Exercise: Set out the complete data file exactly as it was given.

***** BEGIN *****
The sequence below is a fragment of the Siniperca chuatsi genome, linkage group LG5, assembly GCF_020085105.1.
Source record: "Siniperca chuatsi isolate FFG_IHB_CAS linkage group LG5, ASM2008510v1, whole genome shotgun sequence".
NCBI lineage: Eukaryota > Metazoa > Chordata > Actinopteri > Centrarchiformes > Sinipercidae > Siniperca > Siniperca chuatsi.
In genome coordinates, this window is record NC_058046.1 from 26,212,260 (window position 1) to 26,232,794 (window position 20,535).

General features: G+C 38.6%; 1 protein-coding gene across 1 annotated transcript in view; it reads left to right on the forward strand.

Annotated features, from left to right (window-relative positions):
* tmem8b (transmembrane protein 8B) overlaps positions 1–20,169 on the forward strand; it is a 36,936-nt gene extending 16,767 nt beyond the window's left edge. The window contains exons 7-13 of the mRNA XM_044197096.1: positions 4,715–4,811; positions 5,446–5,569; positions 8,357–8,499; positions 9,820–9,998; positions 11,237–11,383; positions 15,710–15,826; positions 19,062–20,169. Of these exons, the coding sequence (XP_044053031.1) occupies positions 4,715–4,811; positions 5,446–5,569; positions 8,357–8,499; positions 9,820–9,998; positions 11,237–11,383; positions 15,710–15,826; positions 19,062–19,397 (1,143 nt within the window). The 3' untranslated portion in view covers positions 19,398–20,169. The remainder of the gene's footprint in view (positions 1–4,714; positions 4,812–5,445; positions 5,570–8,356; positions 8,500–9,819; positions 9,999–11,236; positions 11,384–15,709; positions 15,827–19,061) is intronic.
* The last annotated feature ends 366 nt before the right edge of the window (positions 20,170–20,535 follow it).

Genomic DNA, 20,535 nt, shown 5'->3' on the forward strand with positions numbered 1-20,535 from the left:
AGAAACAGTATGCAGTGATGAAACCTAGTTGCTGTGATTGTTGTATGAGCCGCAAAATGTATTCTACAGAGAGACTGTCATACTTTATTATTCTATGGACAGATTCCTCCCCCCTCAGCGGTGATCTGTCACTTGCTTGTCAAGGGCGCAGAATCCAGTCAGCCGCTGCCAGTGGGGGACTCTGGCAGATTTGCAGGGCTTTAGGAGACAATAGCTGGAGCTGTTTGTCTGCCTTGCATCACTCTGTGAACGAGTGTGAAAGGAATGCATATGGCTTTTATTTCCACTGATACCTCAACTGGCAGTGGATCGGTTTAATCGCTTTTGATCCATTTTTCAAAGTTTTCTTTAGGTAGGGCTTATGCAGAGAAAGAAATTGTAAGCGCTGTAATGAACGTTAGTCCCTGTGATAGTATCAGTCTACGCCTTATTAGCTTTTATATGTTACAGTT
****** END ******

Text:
The sequence below is a fragment of the Siniperca chuatsi genome, linkage group LG5, assembly GCF_020085105.1.
Source record: "Siniperca chuatsi isolate FFG_IHB_CAS linkage group LG5, ASM2008510v1, whole genome shotgun sequence".
NCBI lineage: Eukaryota > Metazoa > Chordata > Actinopteri > Centrarchiformes > Sinipercidae > Siniperca > Siniperca chuatsi.
In genome coordinates, this window is record NC_058046.1 from 26,212,260 (window position 1) to 26,232,794 (window position 20,535).

General features: G+C 38.6%; 1 protein-coding gene across 1 annotated transcript in view; it reads left to right on the forward strand.

Annotated features, from left to right (window-relative positions):
* tmem8b (transmembrane protein 8B) overlaps positions 1–20,169 on the forward strand; it is a 36,936-nt gene extending 16,767 nt beyond the window's left edge. The window contains exons 7-13 of the mRNA XM_044197096.1: positions 4,715–4,811; positions 5,446–5,569; positions 8,357–8,499; positions 9,820–9,998; positions 11,237–11,383; positions 15,710–15,826; positions 19,062–20,169. Of these exons, the coding sequence (XP_044053031.1) occupies positions 4,715–4,811; positions 5,446–5,569; positions 8,357–8,499; positions 9,820–9,998; positions 11,237–11,383; positions 15,710–15,826; positions 19,062–19,397 (1,143 nt within the window). The 3' untranslated portion in view covers positions 19,398–20,169. The remainder of the gene's footprint in view (positions 1–4,714; positions 4,812–5,445; positions 5,570–8,356; positions 8,500–9,819; positions 9,999–11,236; positions 11,384–15,709; positions 15,827–19,061) is intronic.
* The last annotated feature ends 366 nt before the right edge of the window (positions 20,170–20,535 follow it).

Genomic DNA, 20,535 nt, shown 5'->3' on the forward strand with positions numbered 1-20,535 from the left:
AGAAACAGTATGCAGTGATGAAACCTAGTTGCTGTGATTGTTGTATGAGCCGCAAAATGTATTCTACAGAGAGACTGTCATACTTTATTATTCTATGGACAGATTCCTCCCCCCTCAGCGGTGATCTGTCACTTGCTTGTCAAGGGCGCAGAATCCAGTCAGCCGCTGCCAGTGGGGGACTCTGGCAGATTTGCAGGGCTTTAGGAGACAATAGCTGGAGCTGTTTGTCTGCCTTGCATCACTCTGTGAACGAGTGTGAAAGGAATGCATATGGCTTTTATTTCCACTGATACCTCAACTGGCAGTGGATCGGTTTAATCGCTTTTGATCCATTTTTCAAAGTTTTCTTTAGGTAGGGCTTATGCAGAGAAAGAAATTGTAAGCGCTGTAATGAACGTTAGTCCCTGTGATAGTATCAGTCTACGCCTTATTAGCTTTTATATGTTACAGTT